By this I presume you mean that big glowy thing in the sky, the massive natural thermonuclear reactor which weighs more than the rest of the solar system combined. While yes, it's true that without the big massive glowy thing in the sky the temperature of the earth would be 3k, it's also true that the properties of the atmosphere raise the average temperature from something like -20 or -15, and the only way to correctly predict the temperature of the earth is to account for the heat energy absorbed and retained by the earth's atmosphere.

    But hey, if you don't think changing the composition of your bedding influences how warm it keeps you, then feel free to go camping in the arctic with a pair of cotton sheets to keep you warm, I'm sure everything will work out fine.
  8. Trippy ALEA IACTA EST Staff Member

    The Beer Lambert Law, in a nutshell, describes how absorbing species absorb as a function of the concentration of those species and the path length of the light through those species. Absorption psectroscopy - for example, colourometric analytical techniques, work on this basis using a fixed path length. One of the things it means is that if I have a known species in solution absorbs at a specific wave-length, then with a few samples at known concentrations, I can measure the concentration in an unknown sample. The same principle works with gasses as well as liquids. It simply requires the production of a calibration curve.

    Does this help?
    If you have any specific questions, I'm more than willing to try and answer them.

    From that perspective I'm priveleged in that I've hads the opportunity to personally test them all.

    Understandably so.

    On the one hand it's a shame the issue became politicized the way it had, on the other hand it became politicized because a group of scientists in the late '60s and early '70s had sufficient evidence to convince - I think it was Nixon - that it was an important issue that needed to be dealt with at the level of the federal government.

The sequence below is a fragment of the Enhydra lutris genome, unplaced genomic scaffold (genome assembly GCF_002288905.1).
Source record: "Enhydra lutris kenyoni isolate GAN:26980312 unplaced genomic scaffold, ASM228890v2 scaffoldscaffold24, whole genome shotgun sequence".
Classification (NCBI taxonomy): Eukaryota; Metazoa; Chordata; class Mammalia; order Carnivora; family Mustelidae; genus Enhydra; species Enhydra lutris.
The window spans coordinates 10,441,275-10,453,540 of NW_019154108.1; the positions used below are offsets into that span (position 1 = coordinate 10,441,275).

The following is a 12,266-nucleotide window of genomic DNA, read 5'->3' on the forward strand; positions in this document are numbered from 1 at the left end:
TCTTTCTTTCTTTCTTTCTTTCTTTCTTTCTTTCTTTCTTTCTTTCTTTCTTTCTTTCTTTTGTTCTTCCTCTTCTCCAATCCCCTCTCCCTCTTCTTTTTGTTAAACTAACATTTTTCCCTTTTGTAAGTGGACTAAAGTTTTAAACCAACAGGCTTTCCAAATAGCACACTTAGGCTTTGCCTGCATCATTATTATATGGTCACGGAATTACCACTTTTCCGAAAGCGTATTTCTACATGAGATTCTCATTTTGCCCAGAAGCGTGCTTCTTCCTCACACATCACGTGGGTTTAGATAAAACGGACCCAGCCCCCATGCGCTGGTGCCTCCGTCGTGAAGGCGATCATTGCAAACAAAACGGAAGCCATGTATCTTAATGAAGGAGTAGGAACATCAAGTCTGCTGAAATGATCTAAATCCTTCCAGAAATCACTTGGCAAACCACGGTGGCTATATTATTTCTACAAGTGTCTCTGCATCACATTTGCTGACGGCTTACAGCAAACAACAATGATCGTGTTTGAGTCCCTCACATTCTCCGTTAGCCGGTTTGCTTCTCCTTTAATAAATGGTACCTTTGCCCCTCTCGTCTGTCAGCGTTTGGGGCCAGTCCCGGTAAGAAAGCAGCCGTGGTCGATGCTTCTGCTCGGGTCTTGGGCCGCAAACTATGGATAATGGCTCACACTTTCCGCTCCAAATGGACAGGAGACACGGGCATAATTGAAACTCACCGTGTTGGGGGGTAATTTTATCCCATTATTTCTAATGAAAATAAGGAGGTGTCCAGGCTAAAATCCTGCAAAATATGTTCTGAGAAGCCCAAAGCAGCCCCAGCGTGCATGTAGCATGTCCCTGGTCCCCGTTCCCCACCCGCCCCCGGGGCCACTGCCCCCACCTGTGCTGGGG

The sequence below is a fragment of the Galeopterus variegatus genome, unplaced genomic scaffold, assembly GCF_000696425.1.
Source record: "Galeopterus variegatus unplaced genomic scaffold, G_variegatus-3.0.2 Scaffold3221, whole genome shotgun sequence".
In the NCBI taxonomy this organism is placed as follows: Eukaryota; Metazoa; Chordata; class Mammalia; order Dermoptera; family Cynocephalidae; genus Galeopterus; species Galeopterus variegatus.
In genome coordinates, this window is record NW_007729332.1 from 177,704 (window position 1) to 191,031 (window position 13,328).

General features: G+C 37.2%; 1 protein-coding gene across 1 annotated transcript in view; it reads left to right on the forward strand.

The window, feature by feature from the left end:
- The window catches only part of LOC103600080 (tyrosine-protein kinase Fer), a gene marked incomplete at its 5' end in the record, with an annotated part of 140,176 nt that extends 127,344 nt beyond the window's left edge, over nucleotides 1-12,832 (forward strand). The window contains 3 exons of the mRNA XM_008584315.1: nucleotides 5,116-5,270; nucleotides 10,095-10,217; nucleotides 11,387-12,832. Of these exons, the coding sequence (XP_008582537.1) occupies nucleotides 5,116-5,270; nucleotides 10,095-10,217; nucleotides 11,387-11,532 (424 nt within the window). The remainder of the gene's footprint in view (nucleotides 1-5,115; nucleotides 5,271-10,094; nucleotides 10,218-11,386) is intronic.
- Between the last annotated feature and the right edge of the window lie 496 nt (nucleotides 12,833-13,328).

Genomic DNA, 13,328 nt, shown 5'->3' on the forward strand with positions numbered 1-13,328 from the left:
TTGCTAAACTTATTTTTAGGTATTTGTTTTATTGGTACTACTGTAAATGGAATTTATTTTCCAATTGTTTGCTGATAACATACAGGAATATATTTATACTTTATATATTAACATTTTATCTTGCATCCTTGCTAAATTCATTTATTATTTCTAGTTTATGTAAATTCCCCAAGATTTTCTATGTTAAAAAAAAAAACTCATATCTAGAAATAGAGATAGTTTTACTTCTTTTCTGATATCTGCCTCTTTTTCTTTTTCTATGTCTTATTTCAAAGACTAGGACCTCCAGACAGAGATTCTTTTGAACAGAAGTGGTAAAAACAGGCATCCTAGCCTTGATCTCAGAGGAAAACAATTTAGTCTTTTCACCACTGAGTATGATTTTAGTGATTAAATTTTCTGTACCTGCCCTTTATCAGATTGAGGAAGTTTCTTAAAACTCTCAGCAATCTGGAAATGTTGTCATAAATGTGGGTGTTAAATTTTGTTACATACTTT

You may not understand the science of it, but researching the history of it is educational.
  9. milkweed Valued Senior Member

    you ignore
    5. The conservation of mass also predicts that every kilogram of carbondioxide put in the atmosphere stays in the atmosphere until it is removed (usually by natural processes)
    6. The conservation of energy predicts that energy stored by the atmosphere is retained by the atmosphere until it is released by the atmosphere in some form.

    The natural process to remove co2 have existed long before people and continue to exist today. We do not understand the carbon sinks in the usa let alone across the globe (as one example).

    Milankovich cycles are a piece and do not explain everything.

    Quote from following link:
    All in all, I don’t see a very convincing case for deep ocean sequestration of heat. And even if the heat from surface heating of the ocean did make it into the deep ocean, presumably the only way for this to happen involves mixing (rather than adiabatic processes), so it is very difficult to imagine how this heat could reappear at the surface in light of the 2nd law of thermodynamics.

    So if its not in the ocean and its not in the atmosphere where did it go?
    I am not debating the Beer-Lambert, the debate lies in how it works outside of the lab in the open. It did not predict the hiatus/slowdown (as it cannot). You keep throwing in these lab situations as though it applies to the natural world when clearly Beer-Lambert is lacking as applied to climate. I dont argue that co2 in a test tube acts as Arrhenius saw, nor do I deny Oxygen in its pure form burns. However, in the real world I dont worry about lighting a match outdoors because the oxygen content is not high enough to change the impact. And with the hiatus/slowdown it appears we have natural variation overwhelming this alleged anthro impact.
  10. Trippy ALEA IACTA EST Staff Member

    I'm ignoring nothing.

    I'm well aware of that, in fact, that's part of my point.

    Didn't claim the did - in fact if you took the time to understand my posts before replying to them you'd realize this and might even have a chance of making a cogent response. As it is, so far you've failed so dismally you've left me almost nothing to respond to except to point out that so far all you've done is agree with me even though you seem to think you're disputing some point.